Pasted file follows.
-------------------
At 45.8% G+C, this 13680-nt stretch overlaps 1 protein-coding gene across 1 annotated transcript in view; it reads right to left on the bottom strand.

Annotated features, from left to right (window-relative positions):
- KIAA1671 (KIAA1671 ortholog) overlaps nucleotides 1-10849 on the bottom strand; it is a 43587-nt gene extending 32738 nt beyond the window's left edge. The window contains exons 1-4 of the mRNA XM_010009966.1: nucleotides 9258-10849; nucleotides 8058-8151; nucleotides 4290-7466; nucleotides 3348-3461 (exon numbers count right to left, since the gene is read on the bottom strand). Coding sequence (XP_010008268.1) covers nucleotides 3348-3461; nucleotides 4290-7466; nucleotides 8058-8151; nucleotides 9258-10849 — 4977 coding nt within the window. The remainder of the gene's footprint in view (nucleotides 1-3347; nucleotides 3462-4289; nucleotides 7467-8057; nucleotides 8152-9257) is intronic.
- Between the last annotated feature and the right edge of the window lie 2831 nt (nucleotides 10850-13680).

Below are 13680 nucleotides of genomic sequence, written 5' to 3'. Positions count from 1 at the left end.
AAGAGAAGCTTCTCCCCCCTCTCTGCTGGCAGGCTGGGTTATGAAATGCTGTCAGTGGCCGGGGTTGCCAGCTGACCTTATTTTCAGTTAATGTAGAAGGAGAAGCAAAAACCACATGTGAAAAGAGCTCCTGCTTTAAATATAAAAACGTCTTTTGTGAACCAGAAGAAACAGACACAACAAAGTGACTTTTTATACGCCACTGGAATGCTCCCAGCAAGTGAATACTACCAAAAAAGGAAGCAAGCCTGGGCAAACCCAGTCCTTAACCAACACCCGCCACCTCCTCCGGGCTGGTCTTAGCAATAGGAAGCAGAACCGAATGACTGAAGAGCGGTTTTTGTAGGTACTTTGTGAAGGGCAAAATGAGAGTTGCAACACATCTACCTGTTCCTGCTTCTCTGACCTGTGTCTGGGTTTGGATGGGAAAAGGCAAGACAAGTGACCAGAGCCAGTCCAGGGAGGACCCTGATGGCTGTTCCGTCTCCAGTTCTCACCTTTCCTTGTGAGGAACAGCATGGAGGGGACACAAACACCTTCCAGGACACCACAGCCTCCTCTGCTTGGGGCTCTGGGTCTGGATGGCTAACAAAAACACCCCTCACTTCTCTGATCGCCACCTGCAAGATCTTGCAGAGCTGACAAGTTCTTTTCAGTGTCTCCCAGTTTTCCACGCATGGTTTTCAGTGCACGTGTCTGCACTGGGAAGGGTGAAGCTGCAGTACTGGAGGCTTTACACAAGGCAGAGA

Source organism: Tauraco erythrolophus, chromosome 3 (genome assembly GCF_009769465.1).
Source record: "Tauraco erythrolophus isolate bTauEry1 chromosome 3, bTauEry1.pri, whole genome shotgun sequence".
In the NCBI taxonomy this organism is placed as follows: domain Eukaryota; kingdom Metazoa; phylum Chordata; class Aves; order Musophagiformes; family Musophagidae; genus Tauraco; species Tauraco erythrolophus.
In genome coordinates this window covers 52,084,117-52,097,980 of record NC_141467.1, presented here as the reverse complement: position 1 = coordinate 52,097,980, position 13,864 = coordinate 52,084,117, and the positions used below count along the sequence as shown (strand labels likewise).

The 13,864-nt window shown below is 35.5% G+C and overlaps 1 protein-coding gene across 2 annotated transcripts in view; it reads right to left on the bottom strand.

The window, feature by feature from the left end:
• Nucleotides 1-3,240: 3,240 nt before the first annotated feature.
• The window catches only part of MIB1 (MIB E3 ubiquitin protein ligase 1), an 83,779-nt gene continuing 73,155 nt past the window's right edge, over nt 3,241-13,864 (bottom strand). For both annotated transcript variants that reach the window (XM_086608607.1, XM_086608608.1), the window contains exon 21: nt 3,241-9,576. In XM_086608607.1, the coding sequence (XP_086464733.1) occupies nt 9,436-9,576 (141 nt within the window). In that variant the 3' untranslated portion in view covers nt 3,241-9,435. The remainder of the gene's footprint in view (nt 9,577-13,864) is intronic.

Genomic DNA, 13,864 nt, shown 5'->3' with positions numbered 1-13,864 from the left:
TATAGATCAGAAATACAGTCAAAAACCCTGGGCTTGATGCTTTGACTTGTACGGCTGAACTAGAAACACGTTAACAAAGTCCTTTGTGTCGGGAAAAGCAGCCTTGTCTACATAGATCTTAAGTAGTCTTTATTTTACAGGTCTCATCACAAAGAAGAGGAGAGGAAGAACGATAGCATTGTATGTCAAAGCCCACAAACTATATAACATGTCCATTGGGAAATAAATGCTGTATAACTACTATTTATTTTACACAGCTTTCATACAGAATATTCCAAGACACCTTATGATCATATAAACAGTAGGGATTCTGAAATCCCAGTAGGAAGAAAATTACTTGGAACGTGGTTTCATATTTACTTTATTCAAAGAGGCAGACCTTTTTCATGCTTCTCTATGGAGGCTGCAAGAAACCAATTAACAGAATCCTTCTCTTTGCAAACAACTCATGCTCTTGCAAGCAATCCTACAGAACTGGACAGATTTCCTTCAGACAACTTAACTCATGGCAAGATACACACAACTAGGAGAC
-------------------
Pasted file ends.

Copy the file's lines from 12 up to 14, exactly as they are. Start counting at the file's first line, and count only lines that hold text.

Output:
The window, feature by feature from the left end:
• Nucleotides 1-3,240: 3,240 nt before the first annotated feature.
• The window catches only part of MIB1 (MIB E3 ubiquitin protein ligase 1), an 83,779-nt gene continuing 73,155 nt past the window's right edge, over nt 3,241-13,864 (bottom strand). For both annotated transcript variants that reach the window (XM_086608607.1, XM_086608608.1), the window contains exon 21: nt 3,241-9,576. In XM_086608607.1, the coding sequence (XP_086464733.1) occupies nt 9,436-9,576 (141 nt within the window). In that variant the 3' untranslated portion in view covers nt 3,241-9,435. The remainder of the gene's footprint in view (nt 9,577-13,864) is intronic.